she's able to walk around unmolested following her encounter.
Then there's the new head of the Security Bureau, Raul Creed, who's been charged both with
the job of capturing the Proxy and keeping its existence and that of the cogito virus from spreading
to the general populace. It's also worth mentioning that Romdo is a heavily controlled
society in which Citizens have a higher status than the
lowly immigrants, who aspire to citizenship but are forced
to live in communities away from the general populace.
then there's Pino, a 'Pet-Model' AutoReiv with the appearance
of a pre-teen girl, a substitute
daughter for Raul's arrogant wife and whose function is
due to change now that the Department of Welfare and Human Affairs
have permitted her owner to have a real child. Interesting in her
own right (particularly in the way her human characteristics
can be switched on and off by her owner), Pino soon becomes
one of the series' most intriguing characters, particularly
when a Proxy-caused mall massacre leaves her ownerless and she
hooks up instead with the terrified Vincent, who for reasons
unknown has become the main target of the second Proxy's
could go on. Plotted with a density that would leave most
live action genre pieces at the starting gate (the combined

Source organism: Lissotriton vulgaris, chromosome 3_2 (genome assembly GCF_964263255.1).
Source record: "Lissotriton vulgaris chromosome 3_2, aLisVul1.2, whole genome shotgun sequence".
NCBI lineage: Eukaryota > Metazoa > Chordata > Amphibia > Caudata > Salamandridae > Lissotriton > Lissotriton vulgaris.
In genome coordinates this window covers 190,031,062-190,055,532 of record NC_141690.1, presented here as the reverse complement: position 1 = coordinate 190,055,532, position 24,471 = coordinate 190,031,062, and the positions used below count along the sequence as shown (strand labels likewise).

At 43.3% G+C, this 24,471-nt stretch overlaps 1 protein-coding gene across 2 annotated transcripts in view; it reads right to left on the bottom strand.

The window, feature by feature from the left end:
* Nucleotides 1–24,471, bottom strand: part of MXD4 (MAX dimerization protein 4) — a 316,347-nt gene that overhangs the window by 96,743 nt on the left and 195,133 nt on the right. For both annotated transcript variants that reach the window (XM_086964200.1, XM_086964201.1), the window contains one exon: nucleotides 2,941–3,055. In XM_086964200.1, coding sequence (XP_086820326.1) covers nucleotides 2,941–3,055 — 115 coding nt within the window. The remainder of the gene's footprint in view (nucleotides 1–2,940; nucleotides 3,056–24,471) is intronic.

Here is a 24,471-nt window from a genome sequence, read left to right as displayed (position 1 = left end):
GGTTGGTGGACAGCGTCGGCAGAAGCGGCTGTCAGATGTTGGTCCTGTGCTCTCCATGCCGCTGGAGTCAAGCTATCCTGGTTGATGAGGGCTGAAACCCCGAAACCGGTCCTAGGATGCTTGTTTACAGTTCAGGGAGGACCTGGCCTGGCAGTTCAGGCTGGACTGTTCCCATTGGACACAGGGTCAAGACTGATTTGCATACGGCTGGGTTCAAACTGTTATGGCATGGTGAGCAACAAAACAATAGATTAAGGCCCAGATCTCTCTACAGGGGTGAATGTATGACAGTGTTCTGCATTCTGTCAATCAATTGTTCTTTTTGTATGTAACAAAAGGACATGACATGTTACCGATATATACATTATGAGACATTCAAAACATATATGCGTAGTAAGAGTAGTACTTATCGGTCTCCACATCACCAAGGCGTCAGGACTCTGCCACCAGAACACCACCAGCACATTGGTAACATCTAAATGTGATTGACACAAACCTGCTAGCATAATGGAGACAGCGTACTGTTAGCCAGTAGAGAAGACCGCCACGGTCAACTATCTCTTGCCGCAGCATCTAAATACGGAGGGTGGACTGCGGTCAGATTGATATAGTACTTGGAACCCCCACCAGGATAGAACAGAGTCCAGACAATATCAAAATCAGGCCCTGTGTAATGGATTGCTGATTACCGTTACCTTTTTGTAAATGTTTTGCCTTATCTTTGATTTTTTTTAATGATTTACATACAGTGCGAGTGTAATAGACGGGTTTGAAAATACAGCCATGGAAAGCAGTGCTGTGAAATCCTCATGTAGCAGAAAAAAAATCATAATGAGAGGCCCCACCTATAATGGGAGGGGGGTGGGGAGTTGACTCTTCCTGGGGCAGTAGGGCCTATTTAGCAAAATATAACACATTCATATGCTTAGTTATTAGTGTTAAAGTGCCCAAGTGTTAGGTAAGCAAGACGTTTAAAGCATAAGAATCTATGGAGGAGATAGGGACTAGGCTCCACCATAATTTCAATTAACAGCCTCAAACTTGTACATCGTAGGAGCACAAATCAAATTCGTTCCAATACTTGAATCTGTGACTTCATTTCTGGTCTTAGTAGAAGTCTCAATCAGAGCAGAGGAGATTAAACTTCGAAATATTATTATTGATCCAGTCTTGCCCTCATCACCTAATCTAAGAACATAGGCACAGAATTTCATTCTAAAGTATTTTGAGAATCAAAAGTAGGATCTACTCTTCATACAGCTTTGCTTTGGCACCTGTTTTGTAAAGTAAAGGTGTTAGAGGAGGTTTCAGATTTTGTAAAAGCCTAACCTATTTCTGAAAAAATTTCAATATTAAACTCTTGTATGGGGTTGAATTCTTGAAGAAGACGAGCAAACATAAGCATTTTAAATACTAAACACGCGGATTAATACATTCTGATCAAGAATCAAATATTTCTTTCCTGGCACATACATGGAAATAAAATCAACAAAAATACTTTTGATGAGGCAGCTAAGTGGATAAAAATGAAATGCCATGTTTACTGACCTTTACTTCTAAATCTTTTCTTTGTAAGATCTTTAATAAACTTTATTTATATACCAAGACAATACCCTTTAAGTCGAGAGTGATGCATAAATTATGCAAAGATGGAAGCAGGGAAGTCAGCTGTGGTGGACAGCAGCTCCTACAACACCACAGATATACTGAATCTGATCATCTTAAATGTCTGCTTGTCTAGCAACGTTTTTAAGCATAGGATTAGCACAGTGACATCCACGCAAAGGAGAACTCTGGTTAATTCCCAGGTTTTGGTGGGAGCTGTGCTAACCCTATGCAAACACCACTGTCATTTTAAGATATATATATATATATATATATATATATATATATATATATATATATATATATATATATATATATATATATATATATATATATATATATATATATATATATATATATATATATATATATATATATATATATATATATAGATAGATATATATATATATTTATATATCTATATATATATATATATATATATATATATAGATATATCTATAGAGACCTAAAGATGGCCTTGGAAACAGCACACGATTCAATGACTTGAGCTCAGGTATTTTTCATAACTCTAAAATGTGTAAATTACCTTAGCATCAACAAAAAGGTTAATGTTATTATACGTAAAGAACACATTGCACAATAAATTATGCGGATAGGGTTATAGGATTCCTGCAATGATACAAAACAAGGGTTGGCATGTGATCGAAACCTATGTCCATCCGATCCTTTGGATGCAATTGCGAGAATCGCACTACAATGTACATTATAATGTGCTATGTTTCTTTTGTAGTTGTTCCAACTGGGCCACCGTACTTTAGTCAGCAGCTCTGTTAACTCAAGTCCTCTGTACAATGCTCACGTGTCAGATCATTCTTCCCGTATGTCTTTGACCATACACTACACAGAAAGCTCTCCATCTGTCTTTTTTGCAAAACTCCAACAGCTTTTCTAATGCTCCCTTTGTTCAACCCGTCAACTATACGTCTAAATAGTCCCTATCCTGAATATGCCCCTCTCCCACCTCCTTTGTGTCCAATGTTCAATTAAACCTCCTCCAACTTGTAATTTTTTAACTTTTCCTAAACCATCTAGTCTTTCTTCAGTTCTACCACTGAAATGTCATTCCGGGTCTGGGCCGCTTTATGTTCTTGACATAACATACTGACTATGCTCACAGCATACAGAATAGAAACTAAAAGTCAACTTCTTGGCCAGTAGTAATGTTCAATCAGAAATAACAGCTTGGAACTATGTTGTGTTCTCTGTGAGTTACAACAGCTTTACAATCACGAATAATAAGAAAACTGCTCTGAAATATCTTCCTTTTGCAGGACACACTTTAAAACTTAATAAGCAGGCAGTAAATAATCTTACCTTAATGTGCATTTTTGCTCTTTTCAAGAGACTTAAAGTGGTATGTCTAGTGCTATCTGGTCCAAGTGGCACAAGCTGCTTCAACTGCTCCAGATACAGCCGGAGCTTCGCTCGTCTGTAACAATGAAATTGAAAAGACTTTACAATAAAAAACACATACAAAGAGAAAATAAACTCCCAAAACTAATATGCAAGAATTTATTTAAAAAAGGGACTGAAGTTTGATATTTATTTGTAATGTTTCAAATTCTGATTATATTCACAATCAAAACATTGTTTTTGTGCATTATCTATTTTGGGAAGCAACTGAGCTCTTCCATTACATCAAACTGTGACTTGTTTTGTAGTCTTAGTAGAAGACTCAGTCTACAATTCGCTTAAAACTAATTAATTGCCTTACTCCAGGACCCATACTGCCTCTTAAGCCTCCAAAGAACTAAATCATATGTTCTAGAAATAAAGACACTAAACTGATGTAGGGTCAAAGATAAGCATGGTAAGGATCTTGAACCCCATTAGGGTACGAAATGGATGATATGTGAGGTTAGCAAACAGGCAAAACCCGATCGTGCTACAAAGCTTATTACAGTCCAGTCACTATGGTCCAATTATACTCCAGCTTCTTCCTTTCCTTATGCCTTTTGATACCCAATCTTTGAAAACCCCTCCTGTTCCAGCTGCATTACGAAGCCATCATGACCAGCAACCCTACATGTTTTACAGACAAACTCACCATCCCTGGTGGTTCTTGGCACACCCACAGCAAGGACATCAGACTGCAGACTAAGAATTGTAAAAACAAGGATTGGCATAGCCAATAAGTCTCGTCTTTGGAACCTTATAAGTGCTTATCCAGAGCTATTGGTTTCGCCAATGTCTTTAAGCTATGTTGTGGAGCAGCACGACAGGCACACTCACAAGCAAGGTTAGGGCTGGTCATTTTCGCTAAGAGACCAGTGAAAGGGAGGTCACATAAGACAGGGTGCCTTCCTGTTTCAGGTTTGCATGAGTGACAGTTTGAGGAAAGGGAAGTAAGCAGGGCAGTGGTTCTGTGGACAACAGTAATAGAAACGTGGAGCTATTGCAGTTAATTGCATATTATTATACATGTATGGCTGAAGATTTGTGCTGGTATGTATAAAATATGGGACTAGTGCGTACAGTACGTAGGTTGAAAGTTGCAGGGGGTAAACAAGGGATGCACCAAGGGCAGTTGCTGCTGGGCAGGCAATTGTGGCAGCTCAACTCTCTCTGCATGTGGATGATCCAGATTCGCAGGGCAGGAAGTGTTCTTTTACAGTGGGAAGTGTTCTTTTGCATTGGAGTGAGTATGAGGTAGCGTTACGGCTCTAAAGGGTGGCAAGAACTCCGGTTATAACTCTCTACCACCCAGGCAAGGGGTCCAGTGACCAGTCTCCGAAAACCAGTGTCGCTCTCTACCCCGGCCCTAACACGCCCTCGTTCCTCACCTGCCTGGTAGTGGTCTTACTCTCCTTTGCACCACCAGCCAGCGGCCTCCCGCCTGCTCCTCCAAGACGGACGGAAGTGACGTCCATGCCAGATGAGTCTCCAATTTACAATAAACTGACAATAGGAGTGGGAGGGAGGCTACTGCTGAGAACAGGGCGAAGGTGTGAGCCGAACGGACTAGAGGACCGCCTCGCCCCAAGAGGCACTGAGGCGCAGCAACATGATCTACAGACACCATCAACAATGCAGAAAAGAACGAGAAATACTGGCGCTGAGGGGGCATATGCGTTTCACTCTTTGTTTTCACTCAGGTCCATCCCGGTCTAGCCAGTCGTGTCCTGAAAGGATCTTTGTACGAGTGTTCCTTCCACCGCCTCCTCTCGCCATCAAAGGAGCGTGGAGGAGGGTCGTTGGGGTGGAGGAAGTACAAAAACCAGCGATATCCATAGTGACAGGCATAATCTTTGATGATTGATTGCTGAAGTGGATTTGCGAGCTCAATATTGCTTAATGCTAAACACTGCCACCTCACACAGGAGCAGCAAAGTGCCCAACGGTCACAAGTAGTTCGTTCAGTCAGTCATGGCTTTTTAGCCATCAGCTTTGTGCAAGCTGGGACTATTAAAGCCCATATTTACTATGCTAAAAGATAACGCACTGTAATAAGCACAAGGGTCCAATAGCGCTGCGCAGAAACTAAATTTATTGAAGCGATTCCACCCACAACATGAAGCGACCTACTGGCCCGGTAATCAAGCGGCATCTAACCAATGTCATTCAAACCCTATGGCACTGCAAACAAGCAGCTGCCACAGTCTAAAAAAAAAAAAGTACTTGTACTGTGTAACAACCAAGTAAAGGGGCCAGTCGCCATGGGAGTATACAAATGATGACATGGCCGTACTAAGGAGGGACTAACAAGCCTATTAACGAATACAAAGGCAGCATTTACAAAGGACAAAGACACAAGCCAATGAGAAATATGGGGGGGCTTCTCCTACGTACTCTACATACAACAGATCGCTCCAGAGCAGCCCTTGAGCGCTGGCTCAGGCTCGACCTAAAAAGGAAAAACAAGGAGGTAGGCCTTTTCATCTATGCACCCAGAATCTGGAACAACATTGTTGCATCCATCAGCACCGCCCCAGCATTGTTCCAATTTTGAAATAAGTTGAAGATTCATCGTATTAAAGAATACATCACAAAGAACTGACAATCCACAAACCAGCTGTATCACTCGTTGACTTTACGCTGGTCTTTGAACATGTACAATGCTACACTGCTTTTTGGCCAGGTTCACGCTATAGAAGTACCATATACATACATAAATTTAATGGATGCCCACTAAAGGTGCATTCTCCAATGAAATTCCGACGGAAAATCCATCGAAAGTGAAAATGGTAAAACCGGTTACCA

running time of the four episodes here is that of an average
feature), the narrative complexity is enhanced by a scholar's
attention to detail, from technology that feels logically
developed from present day hardware to the almost sleight-of-hand
delivery of key character and plot information. There are also a number of engagingly
suggestive throwaway moments, like when the letters of
Vincent's alphabetic breakfast cereal surface to form a word that Re-l will soon find scrawled on her
bathroom mirror, or the almost subtextual references
to major philosophers and thinkers, from René Descartes
to Alfred Turing. Much of this becomes evident only on a
second viewing, something I'd recommend anyway to fully
clarify the initial plot complexities of the first episode.
animation is unexceptional, although there is a seamless
integration of computer and hand-drawn imagery and a nice
use of field depth and focus-pulls. The design, however, is distinctive and atmospheric,
the dark industrial landscape often drained of primary colours,
and Re-l is given the rare distinction for a female anime character
of being geometrically correct whilst retaining that favourite
generic mix of beauty and lethality. The sound design adds
much to the dystopian aura, whilst Yoshiro Ike's music,
all ominous notes, repeated electronic rhythms and Gregorian
chants, contributes greatly to the show's dark design. It
even has Radiohead's Paranoid Android over the
in anime fandom is a little divided on later direction
the show takes, but I'll reserve judgement until I see the episodes in question,
and see them I'm keen to do. The influences are obvious
– Blade Runner, Ghost
in the Shell, Orwell's 1984, Asimov's I, Robot
and Huxley's Brave New World are just five of several –
but Ergo Proxy uses some familiar tools
to carve a distinct identity of its own, and although episode
4 may not have ended on a narrative cliffhanger, I still
let out an audible groan when it came unexpectedly to an
end. Roll on volume 2.
1 includes the first four episodes: Awakenings,
Confession, Mazcity, Futu-risk.
anamorphic 1.78:1 picture has to cope with some unusually
dark scenes for an anime series, a problem amplified by